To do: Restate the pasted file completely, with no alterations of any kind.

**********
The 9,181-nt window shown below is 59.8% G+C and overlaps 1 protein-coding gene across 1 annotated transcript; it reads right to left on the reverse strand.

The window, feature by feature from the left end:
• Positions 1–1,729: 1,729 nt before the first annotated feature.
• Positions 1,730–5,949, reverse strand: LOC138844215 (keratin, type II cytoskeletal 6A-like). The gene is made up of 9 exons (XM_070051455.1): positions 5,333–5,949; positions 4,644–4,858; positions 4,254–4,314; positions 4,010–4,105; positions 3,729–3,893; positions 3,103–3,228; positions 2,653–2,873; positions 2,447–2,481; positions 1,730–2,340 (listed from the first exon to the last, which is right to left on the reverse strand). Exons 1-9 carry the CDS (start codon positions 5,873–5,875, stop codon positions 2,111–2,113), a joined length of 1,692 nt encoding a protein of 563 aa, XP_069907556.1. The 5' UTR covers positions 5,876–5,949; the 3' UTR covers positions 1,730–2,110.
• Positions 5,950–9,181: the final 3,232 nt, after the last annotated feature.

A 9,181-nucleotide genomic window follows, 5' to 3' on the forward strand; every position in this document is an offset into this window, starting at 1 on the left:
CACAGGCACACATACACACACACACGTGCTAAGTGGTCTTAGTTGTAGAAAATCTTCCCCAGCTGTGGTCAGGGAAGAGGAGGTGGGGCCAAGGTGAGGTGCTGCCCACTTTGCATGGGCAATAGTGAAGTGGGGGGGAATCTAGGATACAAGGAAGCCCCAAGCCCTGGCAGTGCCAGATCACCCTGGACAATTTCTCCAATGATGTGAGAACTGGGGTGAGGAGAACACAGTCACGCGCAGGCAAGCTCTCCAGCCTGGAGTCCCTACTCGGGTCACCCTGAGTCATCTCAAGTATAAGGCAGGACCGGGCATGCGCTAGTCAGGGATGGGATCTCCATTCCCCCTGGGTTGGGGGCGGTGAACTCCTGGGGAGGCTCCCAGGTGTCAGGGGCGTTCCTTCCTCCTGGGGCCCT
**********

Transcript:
The 9,181-nt window shown below is 59.8% G+C and overlaps 1 protein-coding gene across 1 annotated transcript; it reads right to left on the reverse strand.

The window, feature by feature from the left end:
• Positions 1–1,729: 1,729 nt before the first annotated feature.
• Positions 1,730–5,949, reverse strand: LOC138844215 (keratin, type II cytoskeletal 6A-like). The gene is made up of 9 exons (XM_070051455.1): positions 5,333–5,949; positions 4,644–4,858; positions 4,254–4,314; positions 4,010–4,105; positions 3,729–3,893; positions 3,103–3,228; positions 2,653–2,873; positions 2,447–2,481; positions 1,730–2,340 (listed from the first exon to the last, which is right to left on the reverse strand). Exons 1-9 carry the CDS (start codon positions 5,873–5,875, stop codon positions 2,111–2,113), a joined length of 1,692 nt encoding a protein of 563 aa, XP_069907556.1. The 5' UTR covers positions 5,876–5,949; the 3' UTR covers positions 1,730–2,110.
• Positions 5,950–9,181: the final 3,232 nt, after the last annotated feature.

A 9,181-nucleotide genomic window follows, 5' to 3' on the forward strand; every position in this document is an offset into this window, starting at 1 on the left:
CACAGGCACACATACACACACACACGTGCTAAGTGGTCTTAGTTGTAGAAAATCTTCCCCAGCTGTGGTCAGGGAAGAGGAGGTGGGGCCAAGGTGAGGTGCTGCCCACTTTGCATGGGCAATAGTGAAGTGGGGGGGAATCTAGGATACAAGGAAGCCCCAAGCCCTGGCAGTGCCAGATCACCCTGGACAATTTCTCCAATGATGTGAGAACTGGGGTGAGGAGAACACAGTCACGCGCAGGCAAGCTCTCCAGCCTGGAGTCCCTACTCGGGTCACCCTGAGTCATCTCAAGTATAAGGCAGGACCGGGCATGCGCTAGTCAGGGATGGGATCTCCATTCCCCCTGGGTTGGGGGCGGTGAACTCCTGGGGAGGCTCCCAGGTGTCAGGGGCGTTCCTTCCTCCTGGGGCCCT